In the first example, if I decide to go ahead brush my teeth in the morning, I have decided to be loyal to my health, my dentist, the people with which I will talk that day (so I don’t bombard them with bad breath), etc. If the answer is no, I may have decided to be loyal to sleeping in 2 minutes longer, getting to class on time, or saving water.

When it comes to making ethical decisions, the concept of loyalty plays an even bigger, and oftentimes more complicated, role. In the world of communications, ethical decisions are a constant occurrence. These decisions do not come without consequence. Journalists, advertisers, and public relations professionals have an incredible amount of influence over the values and beliefs of the society in which they work. Therefore, ethical decisions made within the realm of mass communications are powerful.

DecisionsI truly believe that anyone considering a job in mass communications should be aware of the ethical concept of Loyalty. If all communications professionals understood that every time they and their coworkers made decisions, they were being loyal to one thing over another, they could become more attuned to actions within their company that may be stemming from unethical motives. As stated previously, when a mass communications organization is driven by unethical loyalties, the consequence is a negative effect on society as a whole.

Here’s an example to illustrate. A journalist who is unaware of the concept of Loyalty will not have thought consciously ahead of time about where he believes his loyalties as a journalist should lie. One example of a good loyalty for a journalist to have is a loyalty to society as a whole by creating balanced, accurate stories. If the journalist had not consciously established this loyalty to balanced reporting for himself ahead of time, he could easily become wrapped up in creating a story that simply attracts the most attention. In other words, his loyalty in that situation would unknowingly lean more toward his own personal success and profit, as opposed to creating a news story that is most beneficial for society. Had he been able to consciously see where to which causes his actions were being loyal in that situation, he may have reported his story differently…. and in an arguably better way.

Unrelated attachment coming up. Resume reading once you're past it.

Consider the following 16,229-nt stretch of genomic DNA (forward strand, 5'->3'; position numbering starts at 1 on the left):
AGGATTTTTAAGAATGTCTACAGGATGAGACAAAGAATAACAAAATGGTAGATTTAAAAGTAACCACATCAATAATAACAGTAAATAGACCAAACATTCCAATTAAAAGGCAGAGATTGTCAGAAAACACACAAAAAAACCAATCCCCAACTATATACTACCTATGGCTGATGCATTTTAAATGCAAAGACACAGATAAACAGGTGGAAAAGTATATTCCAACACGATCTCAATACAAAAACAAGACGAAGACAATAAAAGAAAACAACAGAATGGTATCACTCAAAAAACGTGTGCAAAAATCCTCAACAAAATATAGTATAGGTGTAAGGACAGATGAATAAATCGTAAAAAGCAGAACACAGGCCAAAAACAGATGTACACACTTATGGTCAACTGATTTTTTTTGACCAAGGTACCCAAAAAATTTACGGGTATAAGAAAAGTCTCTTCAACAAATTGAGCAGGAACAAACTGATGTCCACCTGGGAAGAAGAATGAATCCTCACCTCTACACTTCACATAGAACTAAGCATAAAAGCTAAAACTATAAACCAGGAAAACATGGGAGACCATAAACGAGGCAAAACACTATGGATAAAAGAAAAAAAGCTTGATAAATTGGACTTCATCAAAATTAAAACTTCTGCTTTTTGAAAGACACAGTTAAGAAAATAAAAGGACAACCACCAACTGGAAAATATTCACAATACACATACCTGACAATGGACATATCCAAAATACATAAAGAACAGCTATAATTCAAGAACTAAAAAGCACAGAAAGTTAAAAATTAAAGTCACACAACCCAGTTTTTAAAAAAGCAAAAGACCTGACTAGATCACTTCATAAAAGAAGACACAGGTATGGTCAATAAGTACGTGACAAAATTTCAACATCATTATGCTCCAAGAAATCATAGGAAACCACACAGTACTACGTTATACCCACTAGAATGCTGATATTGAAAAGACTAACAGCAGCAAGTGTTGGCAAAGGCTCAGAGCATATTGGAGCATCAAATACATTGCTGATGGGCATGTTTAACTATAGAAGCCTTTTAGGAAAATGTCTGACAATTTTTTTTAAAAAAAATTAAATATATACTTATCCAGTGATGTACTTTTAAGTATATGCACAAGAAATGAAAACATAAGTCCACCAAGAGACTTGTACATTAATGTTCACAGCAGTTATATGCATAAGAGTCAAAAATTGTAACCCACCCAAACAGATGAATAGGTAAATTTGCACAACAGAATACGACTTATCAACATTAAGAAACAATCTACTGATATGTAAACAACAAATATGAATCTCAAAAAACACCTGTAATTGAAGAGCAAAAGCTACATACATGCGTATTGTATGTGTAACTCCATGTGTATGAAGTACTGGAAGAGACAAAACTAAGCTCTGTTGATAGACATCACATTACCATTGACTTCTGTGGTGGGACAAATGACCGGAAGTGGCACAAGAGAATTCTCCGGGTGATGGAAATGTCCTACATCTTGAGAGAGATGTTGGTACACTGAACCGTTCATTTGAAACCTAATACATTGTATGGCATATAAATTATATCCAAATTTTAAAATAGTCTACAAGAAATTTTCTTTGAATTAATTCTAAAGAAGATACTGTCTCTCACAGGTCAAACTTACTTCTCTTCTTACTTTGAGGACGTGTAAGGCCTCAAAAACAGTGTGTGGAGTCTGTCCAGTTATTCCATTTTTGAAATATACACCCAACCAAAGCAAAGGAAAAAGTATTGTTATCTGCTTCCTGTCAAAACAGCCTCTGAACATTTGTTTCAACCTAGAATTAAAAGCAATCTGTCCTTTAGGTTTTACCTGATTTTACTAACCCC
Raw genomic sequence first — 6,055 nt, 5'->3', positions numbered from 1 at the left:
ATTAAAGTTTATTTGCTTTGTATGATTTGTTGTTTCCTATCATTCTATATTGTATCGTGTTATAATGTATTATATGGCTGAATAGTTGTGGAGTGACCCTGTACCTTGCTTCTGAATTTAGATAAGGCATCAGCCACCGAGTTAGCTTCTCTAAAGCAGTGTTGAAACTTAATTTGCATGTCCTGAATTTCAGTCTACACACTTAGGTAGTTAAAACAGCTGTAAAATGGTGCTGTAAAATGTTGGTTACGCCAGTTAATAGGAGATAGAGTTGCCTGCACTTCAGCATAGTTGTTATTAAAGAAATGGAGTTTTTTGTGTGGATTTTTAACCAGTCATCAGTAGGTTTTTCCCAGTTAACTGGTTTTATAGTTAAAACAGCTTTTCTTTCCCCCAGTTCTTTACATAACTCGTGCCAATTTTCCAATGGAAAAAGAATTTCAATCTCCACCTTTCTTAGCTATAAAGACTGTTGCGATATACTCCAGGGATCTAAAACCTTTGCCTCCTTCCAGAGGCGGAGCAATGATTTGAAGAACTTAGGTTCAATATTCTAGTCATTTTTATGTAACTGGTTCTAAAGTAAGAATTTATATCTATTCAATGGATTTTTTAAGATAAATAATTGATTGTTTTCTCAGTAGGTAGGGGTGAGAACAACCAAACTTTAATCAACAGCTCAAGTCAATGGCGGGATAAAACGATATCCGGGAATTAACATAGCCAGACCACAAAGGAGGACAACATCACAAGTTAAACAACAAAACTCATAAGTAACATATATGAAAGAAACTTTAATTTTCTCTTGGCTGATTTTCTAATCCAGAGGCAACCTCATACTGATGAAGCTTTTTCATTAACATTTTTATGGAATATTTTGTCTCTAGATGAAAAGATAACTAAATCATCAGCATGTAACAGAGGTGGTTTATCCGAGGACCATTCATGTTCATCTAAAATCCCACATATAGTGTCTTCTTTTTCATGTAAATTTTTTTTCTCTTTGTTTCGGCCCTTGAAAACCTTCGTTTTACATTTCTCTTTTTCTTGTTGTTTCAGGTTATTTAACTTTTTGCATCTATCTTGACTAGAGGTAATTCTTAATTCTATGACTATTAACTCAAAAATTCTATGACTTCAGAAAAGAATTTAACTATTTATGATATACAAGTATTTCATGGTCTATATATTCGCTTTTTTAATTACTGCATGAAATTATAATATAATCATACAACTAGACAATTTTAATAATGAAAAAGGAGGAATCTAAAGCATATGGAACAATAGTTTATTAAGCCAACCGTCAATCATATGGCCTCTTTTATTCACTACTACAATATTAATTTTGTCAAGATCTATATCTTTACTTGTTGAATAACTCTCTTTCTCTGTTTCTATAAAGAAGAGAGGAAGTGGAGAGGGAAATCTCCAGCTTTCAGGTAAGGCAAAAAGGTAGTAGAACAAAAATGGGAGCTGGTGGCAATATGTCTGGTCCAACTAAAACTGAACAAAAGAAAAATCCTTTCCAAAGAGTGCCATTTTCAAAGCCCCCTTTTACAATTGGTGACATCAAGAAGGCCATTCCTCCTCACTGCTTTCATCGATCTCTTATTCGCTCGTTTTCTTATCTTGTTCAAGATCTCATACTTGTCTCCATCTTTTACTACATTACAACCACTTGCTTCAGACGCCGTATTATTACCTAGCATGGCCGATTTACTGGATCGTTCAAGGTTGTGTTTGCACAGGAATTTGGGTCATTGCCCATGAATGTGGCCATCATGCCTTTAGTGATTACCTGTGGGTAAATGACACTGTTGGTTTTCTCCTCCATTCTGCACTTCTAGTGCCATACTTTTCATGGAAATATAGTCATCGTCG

Communications professionals are not the only ones who need to understand the concept of Loyalty. It is also an extremely important concept for media consumers (i.e. everyone) to understand. Media consumers who have a solid idea of where media outlets’ loyalties potentially could lie will have a better ability to analyze the media messages coming at them and detect ones that may be unethically motivated.

Educated media creators and media consumers are both vital to the formation of an ethically sound society.

Mindfulness Shared

A student from last semester sent me a note after returning from a two-week service trip to South Africa. Prior to my class he had no knowledge of mindfulness. He described how on this trip he practiced mindfulness, intertwining it with his normal day-to-day activities. “I noticed myself also utilizing mindfulness in a new culture. I wanted to share that with you because the things you are teaching are making an impact on students’ lives’ – not only in Milwaukee, but across the globe.” He also sent a link to an article in Time about Nine Ways to Practice Mindfulness and succeed professionally. Thought I’d share it.

  • Forgive and forget

Don’t get sucked into drama. Let it go and move on to important things.

  • Breathe before you blast

When angry breathe before you respond to anyone, in any way.

  • Stop judging

Mistakes help us all learn. Harping brings you and others down.

  • Follow your heart

Choose your work with intention. When it doesn’t fit move on.

  • Still your mind daily

Carve out time each morning to still your mind. Make it a habit.

  • Salute your enemies

Bow to the divine within your enemies. You may have fewer of them.

  • Take victory in stride

Don’t get attached to your success, you’ll be less able to cope with defeat.

  • Sleep more

It’s the best form of mediation.

  • Enjoy the journey

Life is short. Enjoy what you do and you’ll do it better.